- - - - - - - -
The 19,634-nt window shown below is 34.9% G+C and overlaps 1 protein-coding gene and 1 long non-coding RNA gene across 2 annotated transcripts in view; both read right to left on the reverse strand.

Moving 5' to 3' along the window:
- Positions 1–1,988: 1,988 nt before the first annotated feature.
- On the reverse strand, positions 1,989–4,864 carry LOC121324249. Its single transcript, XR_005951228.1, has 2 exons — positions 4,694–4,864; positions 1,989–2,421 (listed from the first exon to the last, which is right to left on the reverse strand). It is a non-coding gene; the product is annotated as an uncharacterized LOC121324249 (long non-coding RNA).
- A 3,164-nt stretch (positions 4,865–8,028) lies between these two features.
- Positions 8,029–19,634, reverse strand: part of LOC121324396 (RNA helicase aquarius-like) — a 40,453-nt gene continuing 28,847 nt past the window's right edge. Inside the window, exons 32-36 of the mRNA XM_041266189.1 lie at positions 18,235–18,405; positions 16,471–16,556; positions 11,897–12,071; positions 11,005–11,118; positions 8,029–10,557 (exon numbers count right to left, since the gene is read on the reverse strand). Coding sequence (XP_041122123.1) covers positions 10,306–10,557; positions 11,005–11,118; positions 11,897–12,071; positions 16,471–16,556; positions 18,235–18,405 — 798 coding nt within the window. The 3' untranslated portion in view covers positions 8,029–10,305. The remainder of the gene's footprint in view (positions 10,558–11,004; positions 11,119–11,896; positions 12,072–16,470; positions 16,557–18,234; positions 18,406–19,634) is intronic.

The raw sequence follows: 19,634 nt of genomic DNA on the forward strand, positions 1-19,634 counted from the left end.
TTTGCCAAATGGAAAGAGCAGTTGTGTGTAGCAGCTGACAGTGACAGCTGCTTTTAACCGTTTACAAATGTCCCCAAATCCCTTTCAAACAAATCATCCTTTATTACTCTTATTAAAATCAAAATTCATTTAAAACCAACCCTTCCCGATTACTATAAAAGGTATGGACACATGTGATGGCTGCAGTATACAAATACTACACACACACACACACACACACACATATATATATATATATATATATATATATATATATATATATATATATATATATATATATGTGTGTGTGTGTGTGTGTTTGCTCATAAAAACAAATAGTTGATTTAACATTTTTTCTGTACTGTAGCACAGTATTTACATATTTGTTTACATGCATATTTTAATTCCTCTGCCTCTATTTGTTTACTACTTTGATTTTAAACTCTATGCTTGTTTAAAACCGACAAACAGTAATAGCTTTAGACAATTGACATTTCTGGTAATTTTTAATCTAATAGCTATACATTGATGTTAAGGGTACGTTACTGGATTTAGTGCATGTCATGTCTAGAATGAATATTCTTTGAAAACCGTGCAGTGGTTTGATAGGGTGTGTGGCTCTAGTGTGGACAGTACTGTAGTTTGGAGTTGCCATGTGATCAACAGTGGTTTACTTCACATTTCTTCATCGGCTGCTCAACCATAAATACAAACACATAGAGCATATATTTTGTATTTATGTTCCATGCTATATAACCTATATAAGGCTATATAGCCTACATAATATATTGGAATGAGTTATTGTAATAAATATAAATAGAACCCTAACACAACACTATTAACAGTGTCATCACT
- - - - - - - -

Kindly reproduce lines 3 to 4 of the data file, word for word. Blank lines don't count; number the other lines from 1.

- Positions 1–1,988: 1,988 nt before the first annotated feature.
- On the reverse strand, positions 1,989–4,864 carry LOC121324249. Its single transcript, XR_005951228.1, has 2 exons — positions 4,694–4,864; positions 1,989–2,421 (listed from the first exon to the last, which is right to left on the reverse strand). It is a non-coding gene; the product is annotated as an uncharacterized LOC121324249 (long non-coding RNA).